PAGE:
Re: kurdish sorani

From: John Hudson (
Date: Tue Aug 29 2006 - 21:46:24 CDT

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    Andries Brouwer wrote:

    > Your image agrees with my description of Uyghur shaping. Good.
    > Concerning Urdu shaping, the contexts you show it in seem
    > rather unnatural - Urdu double-eyed h is the second symbol
    > of combinations where it indicates aspiration.

    Yes. The context in the illustration is merely to indicate whether initial, medial or
    final shaping is being applied.

    > The nashtaliq font
    > one always sees used for Urdu has a descending "waterfall" type
    > typography and I am not used to seeing the same shape used medially
    > and finally, unless the font is such that all four shapes are
    > essentially the same. So, I am a bit unhappy with the Urdu line
    > on your picture.

    This is basically a matter of type style. As you note, Urdu is normally written and
    typeset in the nasta'liq style, although my colleague Tim Holloway has been collecting
    samples of Urdu typeset in neo-naskh types in publications from immigrant communities in
    the UK.

    In the nasta'liq style, the do chashmi he is essentially the same letter shape regardless
    of its context, and the connecting line is through the centre, on the diagonal. Indeed, in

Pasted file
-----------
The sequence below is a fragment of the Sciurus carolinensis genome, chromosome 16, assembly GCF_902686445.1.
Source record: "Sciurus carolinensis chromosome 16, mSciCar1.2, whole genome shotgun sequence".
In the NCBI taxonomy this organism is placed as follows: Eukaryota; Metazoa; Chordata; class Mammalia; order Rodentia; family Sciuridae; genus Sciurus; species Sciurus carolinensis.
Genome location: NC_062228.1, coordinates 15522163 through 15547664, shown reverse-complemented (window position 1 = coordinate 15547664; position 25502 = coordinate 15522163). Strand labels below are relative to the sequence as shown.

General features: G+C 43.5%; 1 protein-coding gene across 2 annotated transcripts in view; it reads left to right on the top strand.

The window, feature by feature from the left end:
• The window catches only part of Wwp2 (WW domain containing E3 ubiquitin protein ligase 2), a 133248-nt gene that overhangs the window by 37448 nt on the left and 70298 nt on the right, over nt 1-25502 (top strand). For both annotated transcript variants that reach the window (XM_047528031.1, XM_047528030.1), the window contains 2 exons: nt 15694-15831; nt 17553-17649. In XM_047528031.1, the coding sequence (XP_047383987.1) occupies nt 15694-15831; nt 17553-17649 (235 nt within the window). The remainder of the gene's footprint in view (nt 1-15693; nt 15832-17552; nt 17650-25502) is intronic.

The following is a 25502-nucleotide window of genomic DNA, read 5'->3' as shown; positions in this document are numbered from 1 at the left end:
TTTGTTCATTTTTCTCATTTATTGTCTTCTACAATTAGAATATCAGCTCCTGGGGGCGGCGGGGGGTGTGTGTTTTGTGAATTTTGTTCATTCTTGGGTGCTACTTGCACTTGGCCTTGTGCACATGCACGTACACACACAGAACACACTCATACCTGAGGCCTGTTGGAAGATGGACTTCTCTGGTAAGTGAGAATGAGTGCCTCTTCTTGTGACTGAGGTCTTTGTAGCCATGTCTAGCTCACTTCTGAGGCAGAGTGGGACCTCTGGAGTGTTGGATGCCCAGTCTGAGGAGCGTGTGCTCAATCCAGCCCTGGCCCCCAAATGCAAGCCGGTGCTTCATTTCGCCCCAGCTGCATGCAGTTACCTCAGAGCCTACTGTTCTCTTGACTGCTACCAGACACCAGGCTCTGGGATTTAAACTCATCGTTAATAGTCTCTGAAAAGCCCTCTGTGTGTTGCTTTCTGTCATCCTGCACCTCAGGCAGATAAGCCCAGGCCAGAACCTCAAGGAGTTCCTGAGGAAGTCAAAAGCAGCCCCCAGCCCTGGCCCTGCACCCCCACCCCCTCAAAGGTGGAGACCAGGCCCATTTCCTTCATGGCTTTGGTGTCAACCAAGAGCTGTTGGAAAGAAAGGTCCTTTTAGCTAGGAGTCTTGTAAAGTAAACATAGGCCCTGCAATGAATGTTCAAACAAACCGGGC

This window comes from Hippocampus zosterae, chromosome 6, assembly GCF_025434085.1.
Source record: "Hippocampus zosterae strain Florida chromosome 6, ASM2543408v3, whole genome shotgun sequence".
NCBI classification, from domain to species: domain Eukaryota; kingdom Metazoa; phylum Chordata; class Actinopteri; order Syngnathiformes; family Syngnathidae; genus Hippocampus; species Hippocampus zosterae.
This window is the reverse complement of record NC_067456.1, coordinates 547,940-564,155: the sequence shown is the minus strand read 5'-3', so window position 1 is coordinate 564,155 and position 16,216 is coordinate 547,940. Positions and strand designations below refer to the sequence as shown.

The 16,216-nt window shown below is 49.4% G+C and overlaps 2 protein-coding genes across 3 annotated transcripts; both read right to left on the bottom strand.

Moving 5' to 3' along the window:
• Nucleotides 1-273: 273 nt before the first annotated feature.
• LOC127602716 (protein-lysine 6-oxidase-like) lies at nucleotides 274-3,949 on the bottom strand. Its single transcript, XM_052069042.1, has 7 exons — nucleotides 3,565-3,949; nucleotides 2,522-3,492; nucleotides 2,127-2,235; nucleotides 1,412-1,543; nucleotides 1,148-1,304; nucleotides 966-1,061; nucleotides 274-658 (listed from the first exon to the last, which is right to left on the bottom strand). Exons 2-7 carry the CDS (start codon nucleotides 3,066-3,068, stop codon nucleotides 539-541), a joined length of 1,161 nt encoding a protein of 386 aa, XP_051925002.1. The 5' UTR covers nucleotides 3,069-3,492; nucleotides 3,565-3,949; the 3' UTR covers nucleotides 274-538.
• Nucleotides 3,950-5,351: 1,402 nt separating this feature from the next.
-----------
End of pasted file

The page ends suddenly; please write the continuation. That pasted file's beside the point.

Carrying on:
Zaidi & Hassan's _An Introduction to Urdu Script_ (Central Institute for Indian Languages,
    Mysore, 1997), the do chashmi he is uniquely presented as a letter without allographs.

    The question of how best to represent this letter in horizontal, neo-naskh type styles in
    an interesting one, but the dominant convention that has emerged is one which matches what
    I have shown in my illustration, which in turn corresponds to the desired Uighur h
    shaping. This has led several different parties, including the relevant Chinese standards
    body, to conclude that U+06BE should be used for the Uighur h.

    I believe this is correct not only because in the style of type preferred for Uighur text
    this shaping of U+06BE is the norm, but also because Uighur manuscripts exist in the
    nasta'liq style, and I believe these will be found to follow the conventions of Urdu
    nata'liq in the shaping of the do chashmi he therein used as the Uighur h. Unfortunately,
    the one manuscript text I have images of does not seem to seem to feature the letter h.

    John Hudson

    Tiro Typeworks
    Vancouver, BC
    I am not yet so lost in lexicography, as to forget
    that words are the daughters of earth, and that things
    are the sons of heaven.  - Samuel Johnson

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